a) Some years after the publication of Best Evidence (and I believe what I am about to describe took place after the 1988 Carrol & Graf edition, the first ever publication of the JFK autopsy photos), I received a letter from a nurse (someone named "Dobson," as I recall) who apparently had read B.E. and was following the controversy concerning the JFK assassination. She said (again, quoting from memory): "Mr. Lifton. . .: Are you aware that Dr. Perry originally stated that he made the horizontal incision below --I stress "below"--the bullet wound?"  She then cited, as her source, the famous article that appeared in the Saturday Evening Post dated (approx,, from memory) December 10th 1963, titled "Death in E.R. One" , by writer Jimmy Breslin. She quoted from the article, I had that article in my files, and, sure enough, there it was, right there in the text: Breslin was reporting that Perry had told him that the incision he made was "below" the bullet wound.   Of course, I found this very significant, but there was still more to come.

(b) When did Breslin conduct this interview with Perry? Was it a week or two later, in December (and "just in time" for the Saturday Evening Post;s editorial deadline for that midi-December issue) or earlier?  I don't have to emphasize  the importance of the original interview date. As every law student is taught (and every historian knows) the "earliest" recorded recollection is the "better" evidence.  But the exact date of interview was not at all clear. Certainly, it was not indicated in the text of that December 1963  Saturday Evening Post article.   Now. . "flash forward" several years. . . 

(c ) At some point in time, and I don't remember exactly when this (what follows) occurred, I was consulting my voluminous files on all the original media coverage, and found--to my considerable surprise-- that the Breslin article, with the identical text, was originally published in the St. Louis Post-Dispatch of Sunday, November 24, 1963. Further, the original publication of that article made clear that Breslin had interviewed Dr. Perry on November 23rd, 1963 (and possibly on 11/22; but let's just say, "by November 23rd, without a doubt" (my quotes).  So Breslin's article in the mid- December Saturday Evening Post was simply a reprint what had been published on November 24, 1963, and represented what Dr. Perry told Jimmy Breslin on Saturday, November 23, 1963. 

(d) At that point, I believed, based on what Breslin had published on 11/24 (which is what Perry had told him on 11/23) that Perry had made his incision "below" the original bullet wound.  But. . there is still more. . 

(e) Checking the exact wording of medical reports of the two key doctors (Dr. Carrico, who first treated President Kennedy, and inserted the endotracheal tube), here's what we find:  From Dr. Carrico 11/22/63 report:  "a tracheotomy was performed by Dr. Perry (WCE 392 [17 WCH 5]); and from Dr. Perry's 11/22/63 report: "a tracheostomy was effected. . . the tube was put in place" etc. (WCE 292 [17 WCH 7]).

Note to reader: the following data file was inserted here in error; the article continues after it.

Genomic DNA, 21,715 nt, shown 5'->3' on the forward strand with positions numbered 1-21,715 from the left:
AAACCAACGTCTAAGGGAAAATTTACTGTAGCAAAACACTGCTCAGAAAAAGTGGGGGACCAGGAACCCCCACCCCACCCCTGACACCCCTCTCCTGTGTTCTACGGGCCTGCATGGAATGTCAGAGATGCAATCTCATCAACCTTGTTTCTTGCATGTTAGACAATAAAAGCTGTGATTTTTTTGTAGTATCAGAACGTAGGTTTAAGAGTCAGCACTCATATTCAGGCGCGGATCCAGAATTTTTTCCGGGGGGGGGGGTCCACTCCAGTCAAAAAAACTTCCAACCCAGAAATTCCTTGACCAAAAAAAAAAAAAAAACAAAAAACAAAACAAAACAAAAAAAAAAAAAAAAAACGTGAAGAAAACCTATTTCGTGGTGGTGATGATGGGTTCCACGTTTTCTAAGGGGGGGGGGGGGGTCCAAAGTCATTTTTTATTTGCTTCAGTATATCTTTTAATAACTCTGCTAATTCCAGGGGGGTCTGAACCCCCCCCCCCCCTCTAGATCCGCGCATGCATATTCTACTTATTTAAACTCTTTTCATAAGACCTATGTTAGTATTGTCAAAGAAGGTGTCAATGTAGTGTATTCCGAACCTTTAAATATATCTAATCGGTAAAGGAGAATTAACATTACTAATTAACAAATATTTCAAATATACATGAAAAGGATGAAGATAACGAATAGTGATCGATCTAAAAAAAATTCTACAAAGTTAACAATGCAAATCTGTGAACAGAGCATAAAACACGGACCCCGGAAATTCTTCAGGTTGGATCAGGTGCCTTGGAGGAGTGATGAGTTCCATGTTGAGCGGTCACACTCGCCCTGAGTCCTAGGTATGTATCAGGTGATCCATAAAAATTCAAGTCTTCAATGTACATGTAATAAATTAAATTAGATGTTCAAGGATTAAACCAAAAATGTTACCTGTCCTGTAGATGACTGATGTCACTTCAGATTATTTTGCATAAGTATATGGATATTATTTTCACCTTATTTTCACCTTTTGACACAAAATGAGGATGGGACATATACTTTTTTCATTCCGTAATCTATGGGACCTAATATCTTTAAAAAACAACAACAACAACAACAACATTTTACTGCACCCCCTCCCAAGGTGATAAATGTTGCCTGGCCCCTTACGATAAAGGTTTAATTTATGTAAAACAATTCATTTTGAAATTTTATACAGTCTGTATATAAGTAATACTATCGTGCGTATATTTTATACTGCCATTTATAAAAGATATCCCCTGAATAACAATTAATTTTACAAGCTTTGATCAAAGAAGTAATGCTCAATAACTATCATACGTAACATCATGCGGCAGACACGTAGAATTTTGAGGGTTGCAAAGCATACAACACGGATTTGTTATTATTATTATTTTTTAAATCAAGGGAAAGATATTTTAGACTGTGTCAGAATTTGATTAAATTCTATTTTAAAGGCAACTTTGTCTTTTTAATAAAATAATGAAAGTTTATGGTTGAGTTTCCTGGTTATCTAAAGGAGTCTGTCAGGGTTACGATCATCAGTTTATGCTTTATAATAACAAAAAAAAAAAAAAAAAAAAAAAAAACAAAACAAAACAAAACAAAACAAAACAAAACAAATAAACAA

(f) One doesn't have to be a linguistics expert to understand that (a) neither doctor made any mention of making an incision and that (b) the passive voice was used, which avoided the issue entirely (i.e., "the tube was put in place", etc.).

(g) "All of the above" is by way of background--and the point is (that is "my point is") that for quit a few years, I believed that Perry had made his incision "below" the bullet wound (as he [Perry] had apparently told Breslin he had, on 11/23/63, and which Breslin had then written in his article as published on 11/24/63 in the St. Louis Post Dispatch.

Are you following me?. . . OK. . now, let's move on. . 

(h) At that point, the issue was: Why did Perry not tell the Warren Commission that he made his incision below the bullet wound, and not "through" the wound?

In other words, the issue--at that point in time--was (if what Perry originally told Breslin was the truth): Why was Dr. Perry complicit in an attempt to hide from history (and specifically, from the Warren Commission) the fact that he had not made his incision "through" the wound?  (Remember: Perry did not have access to the Bethesda autopsy photos, so he did not know how that wound looked, by the time it reached Bethesda that night. He did not have that info until Robert Groden showed Perry the face-up autopsy photograph, when he (and a Baltimore reporter) visited Perry at his office sometime in 1978/79, when the HSCA was still in session, and Groden showed Perry the face-up autopsy photograph which, apparently, he had permission to possess. . although i'm not sure on this last point).